The ACT Government has spent a lot of money and effort on trying to make the national capital ‘carbon free’, at least in its use of electricity. To study what is being done there is to be embarrassed at the empty showmanship of what is nothing more than a political initiative, whose aim is to convince Canberra voters that they are doing something really worthwhile with their high electricity prices. In fact, all the ACT Government is doing is to increase the number of solar and wind-powered sources to a point where their total output would be something equivalent to the total electricity demand within the the national capital. But anyone who flicks a switch within Canberra will find that her power is still coming from the grid, at the ratio set out above, with coal leading the way at 73 per cent.
While I have some  leaning toward solar power, and would be perfectly happy for much more public funding of solar R&D (without subsidies for roof-top installation), I have virtually none  for wind turbines, unless you are a long way away from the grid and there is some useful wind much of the time. Both solar and wind are intermittent, which means that something else has to be available as a back-up all the time. Electricity grids are there to provide just  the right amount of electricity all the time as needs change. In winter where I live there is a sudden surge in demand for power around 5 pm, when it gets dark and a couple of hundred thousand households go into evening-meal mode. Grid operators know this, and are ready for it. In most Western grids, the back-up is a gas turbine, which can start producing power almost at once. The gas, of course, is a fossil fuel, a form of methane, which AGW scary people like to point to as the real devil. The need for back-up means that it would simply be impossible, with current knowledge, to have any large system solely powered by wind and solar. And the higher the proportion of alternative energy in the grid, the greater the need for greater back-up. It is a real, and at present quite unsolvable, problem.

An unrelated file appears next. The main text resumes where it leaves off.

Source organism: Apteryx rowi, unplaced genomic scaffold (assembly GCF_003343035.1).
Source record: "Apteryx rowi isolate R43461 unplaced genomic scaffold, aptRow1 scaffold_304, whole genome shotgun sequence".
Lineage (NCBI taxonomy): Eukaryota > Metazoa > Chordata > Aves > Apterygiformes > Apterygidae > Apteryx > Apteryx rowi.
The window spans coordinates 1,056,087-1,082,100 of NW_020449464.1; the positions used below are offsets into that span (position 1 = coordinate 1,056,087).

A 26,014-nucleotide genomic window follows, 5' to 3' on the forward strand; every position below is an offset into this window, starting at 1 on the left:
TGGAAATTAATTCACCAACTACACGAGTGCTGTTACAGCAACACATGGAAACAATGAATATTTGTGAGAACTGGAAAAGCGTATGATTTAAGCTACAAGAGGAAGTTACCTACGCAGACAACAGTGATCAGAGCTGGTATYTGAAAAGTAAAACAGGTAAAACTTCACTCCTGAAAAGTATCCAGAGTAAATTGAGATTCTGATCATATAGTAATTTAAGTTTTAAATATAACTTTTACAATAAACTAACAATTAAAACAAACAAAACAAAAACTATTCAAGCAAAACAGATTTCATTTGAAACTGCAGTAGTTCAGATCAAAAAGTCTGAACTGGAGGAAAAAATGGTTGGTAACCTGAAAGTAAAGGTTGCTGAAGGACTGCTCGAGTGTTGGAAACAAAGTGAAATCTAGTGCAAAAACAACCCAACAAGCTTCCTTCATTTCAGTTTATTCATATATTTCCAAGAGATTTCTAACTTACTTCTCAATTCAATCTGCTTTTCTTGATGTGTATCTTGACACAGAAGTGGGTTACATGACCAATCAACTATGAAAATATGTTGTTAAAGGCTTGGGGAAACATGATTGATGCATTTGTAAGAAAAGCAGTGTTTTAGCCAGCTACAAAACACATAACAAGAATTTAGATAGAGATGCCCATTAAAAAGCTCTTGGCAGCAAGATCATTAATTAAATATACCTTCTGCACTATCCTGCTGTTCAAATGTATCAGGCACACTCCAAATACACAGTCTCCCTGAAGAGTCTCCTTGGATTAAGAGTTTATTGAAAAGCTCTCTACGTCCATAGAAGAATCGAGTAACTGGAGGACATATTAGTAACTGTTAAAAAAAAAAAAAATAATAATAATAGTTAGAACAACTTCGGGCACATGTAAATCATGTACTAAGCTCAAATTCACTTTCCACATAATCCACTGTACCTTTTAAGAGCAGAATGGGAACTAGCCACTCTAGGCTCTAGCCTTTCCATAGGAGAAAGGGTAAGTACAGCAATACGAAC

Wind turbines have almost everything going against them. They are expensive, the CO2 already generated in making them is enormous, they require rare earth minerals which are in short supply, they kill birds, some people living near them hate the sounds they make, and no one would want one across the road. Their value in the grid is always grossly overstated by those who operate them or want to put them in. You will hear that a particular turbine installation will power 45,000 households. And it would, if it ran all the time at optimum speed. The real value is usually a quarter to a fifth of that stated. In my judgment, they are a waste of time, energy and money, and should be dismantled.
I could say all the above without reference to the positive value of carbon dioxide and the weakness of the AGW scare case. The world is not short of coal, natural gas or oil. But once governments start down a particular road, with goals, regulations and subsidies, it is very difficult for them to stop and change course. So many promises and quasi-promises have been made; so many companies have started up on the expectation that these conditions will continue forever; so many public servants have been employed to regulate the system; and so on. And of course such a large proportion of the electorate has been persuaded that all this is not only good for the planet, but effective and efficient as well.
It is none of those things.
Next: But aren’t 97 per cent of climate scientists sure that humans are causing global warming?
Further reading: There is a lot of useful stuff on the Internet, usually by engineers. You will also find lots of pro-alterntive-energy stuff, usually by people who want to sell you something, or industrial associations with the same intent. It is another of those matters that really hasn’t changed in the last few years, save that governments everywhere seem to be backing away from more subsidies. I have written a lot myself, which you can consult by going to the magnifying glass icon on the top right 0f the screen’s home page, and typing in ‘solar’ or ‘wind turbines’, or whatever you wish.